An insight into Equine Microbiome

Dr. Jaspreet Kaur, Assistant Professor, Zoology Department, Maitreyi College, University of Delhi

2021-03-13 12:38:59

Difference in the gut microbiome of (a) wild and (b) domesticated horses. (Left part of the figure recreated by author using images from creative common sources and using information from Kauter et al., 2019).

Difference in the gut microbiome of (a) wild and (b) domesticated horses. (Left part of the figure recreated by author using images from creative common sources and using information from Kauter et al., 2019).

Microbes have been an integral part of our ecosystem since the origin of life. These tiny creatures have proved their worth to humans in various ways and they continue to do so. The latest addition to this growing list of microbial applications includes the study of microbiomes of different organisms. The microbiomic research has shown that these microorganisms play a crucial role in the proper functioning of vital systems (like digestive, immune, nervous) of multicellular organisms.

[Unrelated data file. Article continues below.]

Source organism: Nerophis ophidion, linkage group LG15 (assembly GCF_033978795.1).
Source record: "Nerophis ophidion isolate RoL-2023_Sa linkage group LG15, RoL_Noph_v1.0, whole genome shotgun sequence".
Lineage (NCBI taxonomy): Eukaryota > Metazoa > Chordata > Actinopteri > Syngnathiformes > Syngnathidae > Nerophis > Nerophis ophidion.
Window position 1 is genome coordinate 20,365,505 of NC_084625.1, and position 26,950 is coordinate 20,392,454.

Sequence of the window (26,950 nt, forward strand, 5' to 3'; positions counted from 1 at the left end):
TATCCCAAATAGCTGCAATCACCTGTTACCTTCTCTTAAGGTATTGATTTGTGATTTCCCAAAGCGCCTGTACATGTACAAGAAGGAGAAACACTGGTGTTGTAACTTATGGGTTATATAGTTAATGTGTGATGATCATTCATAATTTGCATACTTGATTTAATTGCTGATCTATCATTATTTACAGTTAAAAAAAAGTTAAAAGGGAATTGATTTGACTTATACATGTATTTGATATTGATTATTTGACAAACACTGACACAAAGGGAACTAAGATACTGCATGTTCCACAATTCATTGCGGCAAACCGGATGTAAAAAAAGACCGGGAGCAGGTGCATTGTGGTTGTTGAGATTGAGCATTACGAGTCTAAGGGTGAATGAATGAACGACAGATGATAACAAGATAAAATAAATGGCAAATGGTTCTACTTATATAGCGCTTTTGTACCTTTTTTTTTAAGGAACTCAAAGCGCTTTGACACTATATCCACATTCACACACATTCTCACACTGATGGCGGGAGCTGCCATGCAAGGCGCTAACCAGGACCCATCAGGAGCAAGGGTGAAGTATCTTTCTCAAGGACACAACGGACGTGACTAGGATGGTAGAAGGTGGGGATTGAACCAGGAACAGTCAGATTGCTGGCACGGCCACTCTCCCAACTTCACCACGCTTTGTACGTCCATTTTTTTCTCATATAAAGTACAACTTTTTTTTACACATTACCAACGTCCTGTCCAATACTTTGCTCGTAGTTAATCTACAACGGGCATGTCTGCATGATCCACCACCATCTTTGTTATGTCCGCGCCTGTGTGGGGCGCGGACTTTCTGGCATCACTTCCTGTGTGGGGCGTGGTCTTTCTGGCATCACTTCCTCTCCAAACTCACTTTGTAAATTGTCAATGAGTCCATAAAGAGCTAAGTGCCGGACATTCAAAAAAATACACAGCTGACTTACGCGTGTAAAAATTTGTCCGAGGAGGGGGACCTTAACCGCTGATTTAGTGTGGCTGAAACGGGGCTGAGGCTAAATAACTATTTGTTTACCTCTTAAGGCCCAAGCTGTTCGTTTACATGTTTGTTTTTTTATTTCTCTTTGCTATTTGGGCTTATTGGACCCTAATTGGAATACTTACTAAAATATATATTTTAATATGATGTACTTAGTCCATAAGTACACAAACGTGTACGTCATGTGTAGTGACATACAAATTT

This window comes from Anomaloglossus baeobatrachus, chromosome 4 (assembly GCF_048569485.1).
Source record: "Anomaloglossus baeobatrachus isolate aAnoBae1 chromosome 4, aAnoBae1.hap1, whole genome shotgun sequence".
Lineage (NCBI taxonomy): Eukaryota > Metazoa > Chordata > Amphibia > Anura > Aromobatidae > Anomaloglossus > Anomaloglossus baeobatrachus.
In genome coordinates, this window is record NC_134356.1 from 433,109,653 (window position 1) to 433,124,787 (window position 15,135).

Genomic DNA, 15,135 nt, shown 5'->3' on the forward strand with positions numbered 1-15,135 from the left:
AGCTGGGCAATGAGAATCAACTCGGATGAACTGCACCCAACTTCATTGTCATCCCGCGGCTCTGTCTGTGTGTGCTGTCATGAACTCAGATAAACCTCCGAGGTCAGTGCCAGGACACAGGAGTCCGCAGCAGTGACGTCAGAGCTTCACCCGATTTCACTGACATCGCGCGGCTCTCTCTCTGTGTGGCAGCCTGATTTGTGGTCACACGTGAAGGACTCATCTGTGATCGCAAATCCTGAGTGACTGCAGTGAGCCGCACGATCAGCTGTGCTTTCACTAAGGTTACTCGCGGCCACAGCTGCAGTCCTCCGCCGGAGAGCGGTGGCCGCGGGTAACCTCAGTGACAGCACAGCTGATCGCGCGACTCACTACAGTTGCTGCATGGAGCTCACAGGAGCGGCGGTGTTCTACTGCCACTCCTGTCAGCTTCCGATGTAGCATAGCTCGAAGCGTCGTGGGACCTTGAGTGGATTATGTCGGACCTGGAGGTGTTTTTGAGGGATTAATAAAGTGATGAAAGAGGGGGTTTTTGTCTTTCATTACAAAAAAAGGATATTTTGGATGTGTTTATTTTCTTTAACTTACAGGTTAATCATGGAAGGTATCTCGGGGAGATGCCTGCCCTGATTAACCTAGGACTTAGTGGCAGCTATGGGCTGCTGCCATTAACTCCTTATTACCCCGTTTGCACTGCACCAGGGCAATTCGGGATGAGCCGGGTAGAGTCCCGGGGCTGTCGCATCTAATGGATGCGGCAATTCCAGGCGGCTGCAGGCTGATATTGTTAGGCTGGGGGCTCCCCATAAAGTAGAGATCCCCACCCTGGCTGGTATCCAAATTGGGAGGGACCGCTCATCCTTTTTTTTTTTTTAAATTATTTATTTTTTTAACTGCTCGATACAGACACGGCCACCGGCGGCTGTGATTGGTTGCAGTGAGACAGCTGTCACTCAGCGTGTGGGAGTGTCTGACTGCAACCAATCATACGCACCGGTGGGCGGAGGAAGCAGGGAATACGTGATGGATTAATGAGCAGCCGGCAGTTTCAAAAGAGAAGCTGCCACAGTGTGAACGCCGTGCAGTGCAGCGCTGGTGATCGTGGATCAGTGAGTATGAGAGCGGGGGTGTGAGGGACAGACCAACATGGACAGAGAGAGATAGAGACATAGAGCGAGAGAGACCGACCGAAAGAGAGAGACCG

It is known that various genes present in different organisms make necessary instructions in the form of various proteins. These proteins help to carry out all the metabolic activities required for the effective functioning of the organism. But, it is not just the genetic material of an organism, which is able to narrate the entire biological story of that organism. In fact, the detailed insight about an organism’s performance can be studied by the combination of organism’s own genetic material as well as the genetic material of the microbes present on or inside the body of that organism.